Each of the surviving Soldiers of the Battle of Aranas wears a stainless steel wristband with the names of those who didn’t come home: 1st Lt. Matthew C. Ferrara, Sgt. Jeffery S. Mersman, Spc. Sean K.A. Langevin, Spc. Lester G. Roque, Pfc. Joseph M. Lancour and Marine Sgt. Phillip A. Bocks.

The aftermath and life today

The only child of a Vietnam-era Special Forces Soldier and his wife, White first wanted to join the Marine Corps in 2006. His father convinced his 19-year-old son — who grew up hunting, fishing and snowboarding — to go Army instead and to become a paratrooper. In February 2006, he signed on as an infantryman.


Following Airborne training at Fort Benning, Ga., White was assigned to Vincenza, Italy, with 2nd Battalion, 503rd Infantry, as a grenadier and rifleman. While with the 503rd, White was deployed to Afghanistan as a platoon radio telephone operator from May 2007 until August 2008. He next served as an opposing forces sergeant with the Ranger Training Battalion at Fort Benning.

He separated from the Army on July 8, 2011, and used his GI Bill to attend the University of North Carolina at Charlotte, where he received a bachelor’s degree. Today, he works as an investment analyst at The Royal Bank of Canada in Charlotte.

Schilling, who was shot twice, credits White with saving his life. He said before White patched him up with two tourniquets, he didn’t think he had a chance of getting out of the ambush.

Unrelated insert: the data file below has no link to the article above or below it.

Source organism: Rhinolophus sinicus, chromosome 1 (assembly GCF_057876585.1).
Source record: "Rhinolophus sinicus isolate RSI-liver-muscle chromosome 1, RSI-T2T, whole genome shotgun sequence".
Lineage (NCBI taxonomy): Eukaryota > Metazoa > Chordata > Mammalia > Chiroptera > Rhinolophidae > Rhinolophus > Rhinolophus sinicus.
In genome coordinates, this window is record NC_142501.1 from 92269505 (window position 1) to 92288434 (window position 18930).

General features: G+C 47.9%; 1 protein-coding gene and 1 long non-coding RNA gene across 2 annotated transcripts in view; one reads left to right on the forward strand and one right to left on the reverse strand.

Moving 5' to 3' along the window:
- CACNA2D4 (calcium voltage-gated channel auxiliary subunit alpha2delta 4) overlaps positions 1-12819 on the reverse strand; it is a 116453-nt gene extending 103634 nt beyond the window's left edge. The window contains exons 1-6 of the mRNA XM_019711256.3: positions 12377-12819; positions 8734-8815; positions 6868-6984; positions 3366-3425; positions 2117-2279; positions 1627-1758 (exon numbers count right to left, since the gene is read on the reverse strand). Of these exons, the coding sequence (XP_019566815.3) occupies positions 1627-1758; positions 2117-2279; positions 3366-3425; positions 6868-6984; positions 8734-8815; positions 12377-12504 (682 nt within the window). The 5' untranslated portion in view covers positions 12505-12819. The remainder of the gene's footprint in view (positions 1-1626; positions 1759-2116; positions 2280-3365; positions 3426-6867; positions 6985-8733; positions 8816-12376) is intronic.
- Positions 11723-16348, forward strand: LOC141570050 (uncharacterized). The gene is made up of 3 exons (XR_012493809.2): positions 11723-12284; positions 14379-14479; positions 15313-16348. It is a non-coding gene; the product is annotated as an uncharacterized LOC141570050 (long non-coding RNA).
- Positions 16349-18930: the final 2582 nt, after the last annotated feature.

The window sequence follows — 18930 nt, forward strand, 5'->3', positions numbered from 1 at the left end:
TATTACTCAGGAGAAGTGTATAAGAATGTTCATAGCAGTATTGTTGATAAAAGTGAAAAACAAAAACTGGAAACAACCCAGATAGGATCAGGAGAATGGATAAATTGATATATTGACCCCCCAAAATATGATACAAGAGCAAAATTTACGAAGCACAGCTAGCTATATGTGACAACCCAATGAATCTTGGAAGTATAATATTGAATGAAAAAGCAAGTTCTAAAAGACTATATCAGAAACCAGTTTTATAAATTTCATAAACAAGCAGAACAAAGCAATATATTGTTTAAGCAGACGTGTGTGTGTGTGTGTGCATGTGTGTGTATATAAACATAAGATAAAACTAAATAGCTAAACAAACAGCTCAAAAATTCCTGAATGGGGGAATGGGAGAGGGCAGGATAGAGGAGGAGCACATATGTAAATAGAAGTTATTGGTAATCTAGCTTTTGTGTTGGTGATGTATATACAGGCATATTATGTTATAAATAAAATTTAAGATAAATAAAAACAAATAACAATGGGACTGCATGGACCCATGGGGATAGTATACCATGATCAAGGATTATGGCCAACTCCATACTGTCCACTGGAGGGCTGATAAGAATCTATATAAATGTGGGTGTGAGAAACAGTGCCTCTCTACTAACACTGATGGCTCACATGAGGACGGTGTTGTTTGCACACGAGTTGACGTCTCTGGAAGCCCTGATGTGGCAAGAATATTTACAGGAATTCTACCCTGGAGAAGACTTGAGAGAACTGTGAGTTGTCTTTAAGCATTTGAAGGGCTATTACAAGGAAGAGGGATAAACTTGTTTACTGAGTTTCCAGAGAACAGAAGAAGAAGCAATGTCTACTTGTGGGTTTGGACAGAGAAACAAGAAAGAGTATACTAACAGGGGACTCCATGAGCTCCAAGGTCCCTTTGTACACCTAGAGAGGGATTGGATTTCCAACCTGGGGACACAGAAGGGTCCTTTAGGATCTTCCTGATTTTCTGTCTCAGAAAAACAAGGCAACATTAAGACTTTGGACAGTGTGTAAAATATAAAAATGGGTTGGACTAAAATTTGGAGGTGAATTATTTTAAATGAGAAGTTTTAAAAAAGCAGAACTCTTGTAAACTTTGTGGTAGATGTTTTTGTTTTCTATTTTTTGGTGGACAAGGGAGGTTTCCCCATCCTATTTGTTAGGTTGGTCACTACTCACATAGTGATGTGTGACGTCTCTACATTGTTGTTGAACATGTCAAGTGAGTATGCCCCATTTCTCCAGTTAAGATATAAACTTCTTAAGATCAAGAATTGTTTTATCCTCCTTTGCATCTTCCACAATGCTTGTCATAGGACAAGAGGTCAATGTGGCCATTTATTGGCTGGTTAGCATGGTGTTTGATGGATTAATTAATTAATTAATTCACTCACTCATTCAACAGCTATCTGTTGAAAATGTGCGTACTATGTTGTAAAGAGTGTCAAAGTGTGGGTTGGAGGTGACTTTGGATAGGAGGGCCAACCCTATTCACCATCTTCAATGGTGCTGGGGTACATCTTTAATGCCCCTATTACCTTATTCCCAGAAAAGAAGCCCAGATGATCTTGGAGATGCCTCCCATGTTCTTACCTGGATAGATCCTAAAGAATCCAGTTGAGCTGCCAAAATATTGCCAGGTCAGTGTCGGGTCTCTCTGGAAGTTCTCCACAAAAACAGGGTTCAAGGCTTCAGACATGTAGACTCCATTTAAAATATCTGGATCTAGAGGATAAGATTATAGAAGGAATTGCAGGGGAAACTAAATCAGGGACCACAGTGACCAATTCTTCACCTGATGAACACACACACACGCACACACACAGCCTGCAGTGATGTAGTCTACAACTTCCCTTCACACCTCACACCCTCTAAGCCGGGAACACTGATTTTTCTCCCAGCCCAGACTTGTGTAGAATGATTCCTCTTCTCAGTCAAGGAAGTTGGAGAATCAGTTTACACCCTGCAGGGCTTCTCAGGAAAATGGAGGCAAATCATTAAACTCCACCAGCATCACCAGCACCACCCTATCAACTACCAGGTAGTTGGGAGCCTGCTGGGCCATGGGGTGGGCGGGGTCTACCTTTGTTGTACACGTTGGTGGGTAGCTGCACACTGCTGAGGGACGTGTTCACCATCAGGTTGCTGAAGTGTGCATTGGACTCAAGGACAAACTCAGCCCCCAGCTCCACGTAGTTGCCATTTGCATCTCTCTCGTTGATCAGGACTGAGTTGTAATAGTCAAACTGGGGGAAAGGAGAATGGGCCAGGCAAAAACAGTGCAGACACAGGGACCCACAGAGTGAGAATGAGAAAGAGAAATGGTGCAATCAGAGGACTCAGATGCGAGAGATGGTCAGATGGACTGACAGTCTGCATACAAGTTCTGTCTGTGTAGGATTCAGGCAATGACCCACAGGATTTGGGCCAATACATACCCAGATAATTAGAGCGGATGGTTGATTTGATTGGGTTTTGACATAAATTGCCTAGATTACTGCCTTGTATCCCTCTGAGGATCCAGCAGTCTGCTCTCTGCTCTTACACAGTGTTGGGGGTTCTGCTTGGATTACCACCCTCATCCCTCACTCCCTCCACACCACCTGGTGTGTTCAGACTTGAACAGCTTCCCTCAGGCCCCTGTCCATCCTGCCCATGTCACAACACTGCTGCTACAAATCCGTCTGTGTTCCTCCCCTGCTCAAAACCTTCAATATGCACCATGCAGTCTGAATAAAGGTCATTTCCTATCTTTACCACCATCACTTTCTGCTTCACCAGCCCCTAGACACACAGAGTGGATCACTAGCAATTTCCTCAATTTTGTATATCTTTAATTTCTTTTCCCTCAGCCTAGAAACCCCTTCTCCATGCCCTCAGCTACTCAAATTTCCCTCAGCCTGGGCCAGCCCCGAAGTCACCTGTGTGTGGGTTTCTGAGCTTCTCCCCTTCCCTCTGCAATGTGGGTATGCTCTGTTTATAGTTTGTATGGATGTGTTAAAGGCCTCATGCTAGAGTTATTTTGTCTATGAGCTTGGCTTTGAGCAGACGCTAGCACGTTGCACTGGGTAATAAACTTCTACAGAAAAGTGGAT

Today, he’s well and serves as an armed security officer in Palo, Iowa. Like White, he was also just 20 at the time of the battle. While White and Schilling were friends before the battle, they’ve become even closer friends who experienced a major trauma and the horror of war.

“Kyle still comes up once a year because he knows I have a family and it’s hard for me to break away. So he comes to me … that’s really cool,” Schilling said, adding that he’ll be at the ceremony. “I consider him my best friend. We’re still very close after these seven years.”

Schilling said that though White didn’t actually get hit by any enemy rounds, his pack was shot up and his weapon was also shot more than a few times.

“I just want people to know, the fire he moved through was just absolutely … I can’t even describe how intense it was, that’s what amazed me, how he went to get Bocks so many times — faster than a speeding bullet. He’s definitely lucky and so am I.”